A backache, also simply called back pain, can range from being a minor ache that’s always there to sudden sharp, stabbing pain. When it lasts less than six weeks, it’s known as acute back pain. Back pain that lasts three months or more is considered chronic. In some cases, the pain from the back can radiate out and spread to other parts of the body, like the legs or shoulders.
Any number of things can contribute to a backache. In many instances, it might be as simple as poor lifestyle habits piling up and, over time, contributing to the pain. Factors at play can include such things as obesity, inactivity, poor posture or smoking. Other times, a specific fall or injury leads to back pain. Back pain is also linked to other health problems like cancer and arthritis. Some conditions lead to serious and severe back pain, such as herniated discs, spinal stenosis, osteoporosis, ankylosing spondylitis and spinal infections.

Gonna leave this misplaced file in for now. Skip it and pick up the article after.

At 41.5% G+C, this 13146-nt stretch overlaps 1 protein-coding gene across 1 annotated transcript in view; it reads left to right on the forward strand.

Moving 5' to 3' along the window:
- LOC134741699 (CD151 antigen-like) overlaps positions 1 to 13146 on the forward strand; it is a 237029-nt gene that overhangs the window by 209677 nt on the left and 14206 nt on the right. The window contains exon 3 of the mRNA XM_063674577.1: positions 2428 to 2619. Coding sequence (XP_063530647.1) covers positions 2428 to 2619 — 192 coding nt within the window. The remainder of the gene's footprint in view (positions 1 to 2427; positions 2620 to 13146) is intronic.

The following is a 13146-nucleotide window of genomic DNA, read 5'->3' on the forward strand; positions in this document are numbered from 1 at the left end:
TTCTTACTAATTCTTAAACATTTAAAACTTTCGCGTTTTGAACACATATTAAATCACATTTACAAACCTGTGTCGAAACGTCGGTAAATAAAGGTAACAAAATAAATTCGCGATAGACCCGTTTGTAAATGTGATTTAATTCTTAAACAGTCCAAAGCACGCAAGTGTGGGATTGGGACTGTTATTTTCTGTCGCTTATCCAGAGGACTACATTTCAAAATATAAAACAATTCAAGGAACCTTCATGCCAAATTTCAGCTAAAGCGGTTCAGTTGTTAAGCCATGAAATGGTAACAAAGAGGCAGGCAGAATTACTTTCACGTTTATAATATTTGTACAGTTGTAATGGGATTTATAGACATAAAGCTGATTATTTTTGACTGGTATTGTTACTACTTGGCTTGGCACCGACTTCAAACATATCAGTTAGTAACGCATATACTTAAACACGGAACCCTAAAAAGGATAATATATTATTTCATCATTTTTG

Diagnosis and Treatment of Backache
Most cases of back pain can be diagnosed with a medical history and physical examination. It's rare for more invasive tests to be needed. Similarly, the great majority of backaches can be treated in a simple manner. Most cases simply need a regimen of simple stretching exercises, as well as the application of hot and cold packs for 5 to 10 minutes at a time. Non-steroidal anti-inflammatory drugs (NSAIDs) are also a go-to tool for managing the pain.
However, there are instances where backache is far more serious and debilitating. Then, treatments will vary based on the nature and extent of the back pain, but surgery is sometimes needed to repair the back in extreme situations.
SOURCES: American College of Rheumatology; U.S. Department of Health and Human Services.
An estimated 40 million U.S. workers suffer from low back pain.
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